Leslie Kenny, Oxford Healthspan founder, provides interesting insight into the Oxford Longevity Project and its vital role in slowing ageing.
In Spring 2021, during the Covid pandemic, four academic and healthcare colleagues met virtually with a common interest to empower patients and practitioners with actionable information on the latest breakthrough bench science on immunology, neurology and cardiovascular health. Gathering together a group of world-class scientists and practitioners from three continents to educate and empower the public on how to slow ageing. The Oxford Longevity Project aims to make the latest scientific breakthroughs in longevity accessible to the general public. It is the brainchild of: Oxford University Emeritus Professor of Physiology, Denis Noble (creator of the first computational model of the human heart); Sir Christopher Ball (Oxford academic and marathoner); Dr Paul Ch’en (Oxford University college doctor and cancer researcher) and Oxford Healthspan founder, Leslie Kenny, an autoimmune disease survivor/thriver.
Together, they’ve capitalised on the public’s increased comfort with virtual learning and conferences by holding quarterly global webinars via Zoom, Vimeo, YouTube and Instagram. Technology gives the public to pose their burning questions to scientists and celebrity doctors to whom they would never normally have access.
Leaders from the bench and bedside
What makes their forum unique, besides their global engagement, is their commitment to connect influential clinical practitioners and leading scientists on the same topic. The speakers have two aims: First and foremost to translate the latest science into accessible information that patients and other interested non-scientists can action themselves; and, second, to more quickly connect doctors to the latest protocols. Unlike many conferences, Oxford Longevity uniquely allows doctors and scientists to make connections independently.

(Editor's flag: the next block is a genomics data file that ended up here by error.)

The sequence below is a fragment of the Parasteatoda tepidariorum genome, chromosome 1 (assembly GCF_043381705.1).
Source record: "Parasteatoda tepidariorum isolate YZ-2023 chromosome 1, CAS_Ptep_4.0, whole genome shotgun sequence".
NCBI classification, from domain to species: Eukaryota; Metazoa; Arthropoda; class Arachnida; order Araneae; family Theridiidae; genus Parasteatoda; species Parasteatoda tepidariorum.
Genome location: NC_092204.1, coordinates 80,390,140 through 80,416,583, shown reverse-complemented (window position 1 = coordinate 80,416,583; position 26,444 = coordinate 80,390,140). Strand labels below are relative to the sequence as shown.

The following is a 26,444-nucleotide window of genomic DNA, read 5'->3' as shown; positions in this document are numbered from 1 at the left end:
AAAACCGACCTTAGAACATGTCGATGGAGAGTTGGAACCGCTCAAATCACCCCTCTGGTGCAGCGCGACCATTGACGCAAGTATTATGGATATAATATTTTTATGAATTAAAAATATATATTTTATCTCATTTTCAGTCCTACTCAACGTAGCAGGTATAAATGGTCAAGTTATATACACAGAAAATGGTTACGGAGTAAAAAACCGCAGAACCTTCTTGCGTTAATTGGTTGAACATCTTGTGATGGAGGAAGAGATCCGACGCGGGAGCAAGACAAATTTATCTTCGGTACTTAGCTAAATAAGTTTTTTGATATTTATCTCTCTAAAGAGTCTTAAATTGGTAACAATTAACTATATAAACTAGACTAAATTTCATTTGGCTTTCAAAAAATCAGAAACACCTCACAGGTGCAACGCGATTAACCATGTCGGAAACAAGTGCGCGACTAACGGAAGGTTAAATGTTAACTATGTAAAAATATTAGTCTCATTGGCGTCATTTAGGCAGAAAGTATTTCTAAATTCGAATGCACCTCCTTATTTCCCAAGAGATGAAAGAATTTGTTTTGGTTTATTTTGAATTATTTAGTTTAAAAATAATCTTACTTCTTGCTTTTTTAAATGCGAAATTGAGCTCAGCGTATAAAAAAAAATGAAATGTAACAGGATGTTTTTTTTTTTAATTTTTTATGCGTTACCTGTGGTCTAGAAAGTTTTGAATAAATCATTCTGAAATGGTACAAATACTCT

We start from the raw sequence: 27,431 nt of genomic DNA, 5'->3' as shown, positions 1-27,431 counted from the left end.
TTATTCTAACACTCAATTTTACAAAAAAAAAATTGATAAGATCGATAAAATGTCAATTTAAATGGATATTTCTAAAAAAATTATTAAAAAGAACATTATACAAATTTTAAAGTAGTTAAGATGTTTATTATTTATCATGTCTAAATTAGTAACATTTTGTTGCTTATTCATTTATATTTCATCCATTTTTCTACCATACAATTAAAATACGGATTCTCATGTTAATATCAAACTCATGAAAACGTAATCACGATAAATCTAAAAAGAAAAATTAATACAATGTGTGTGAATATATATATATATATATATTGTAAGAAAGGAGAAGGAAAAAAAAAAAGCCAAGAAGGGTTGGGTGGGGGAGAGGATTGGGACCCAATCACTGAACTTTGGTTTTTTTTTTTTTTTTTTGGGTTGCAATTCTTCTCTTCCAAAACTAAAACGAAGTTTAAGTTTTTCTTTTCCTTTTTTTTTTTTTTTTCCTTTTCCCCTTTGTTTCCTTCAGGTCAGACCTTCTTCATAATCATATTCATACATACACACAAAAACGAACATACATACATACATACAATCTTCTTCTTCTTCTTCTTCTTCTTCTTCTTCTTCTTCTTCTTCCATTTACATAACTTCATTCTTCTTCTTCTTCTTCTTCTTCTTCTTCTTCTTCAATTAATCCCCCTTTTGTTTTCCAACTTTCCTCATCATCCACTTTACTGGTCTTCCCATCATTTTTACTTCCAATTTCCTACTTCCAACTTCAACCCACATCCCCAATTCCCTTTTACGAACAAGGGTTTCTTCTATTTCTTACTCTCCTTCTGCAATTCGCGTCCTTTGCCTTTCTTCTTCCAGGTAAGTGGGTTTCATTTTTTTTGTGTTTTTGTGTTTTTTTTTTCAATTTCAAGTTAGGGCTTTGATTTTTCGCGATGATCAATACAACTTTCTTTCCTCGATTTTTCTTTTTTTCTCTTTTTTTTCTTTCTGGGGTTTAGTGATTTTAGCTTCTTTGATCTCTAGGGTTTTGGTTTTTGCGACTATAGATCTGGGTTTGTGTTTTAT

Pulling all the levers as a patient
Many researchers believe that it takes up to 17 years to translate breakthrough bench research into protocols used in clinics. Kenny, in particular, has intimate knowledge of what this lag can mean for patients. Diagnosed with multiple autoimmune diseases at the age of 39, she was offered little in the way of treatment options and even given a five-year prognosis. This motivated her to “pull all the levers” available including promising, but experimental treatments. One of them was Intravenous Immunoglobulin or IVIg, which remains an underutilized tool for arresting and treating autoimmune conditions. And, the other lever, that eventually led to the founding of Oxford Healthspan (and, later, the Oxford Longevity Project), was the pursuit of lifestyle changes that could reverse the inflammation in her body that was prematurely ageing her. Inflammation is considered one of the hallmarks of ageing and Kenny is interested in slow and reverse ageing as a way to swerve or delay the onset of the diseases of ageing. “We have the answers to some of our troubling chronic diseases but people don’t know about them and we hope to change this with the technology of the Oxford Longevity project,” said co-founder Leslie Kenny.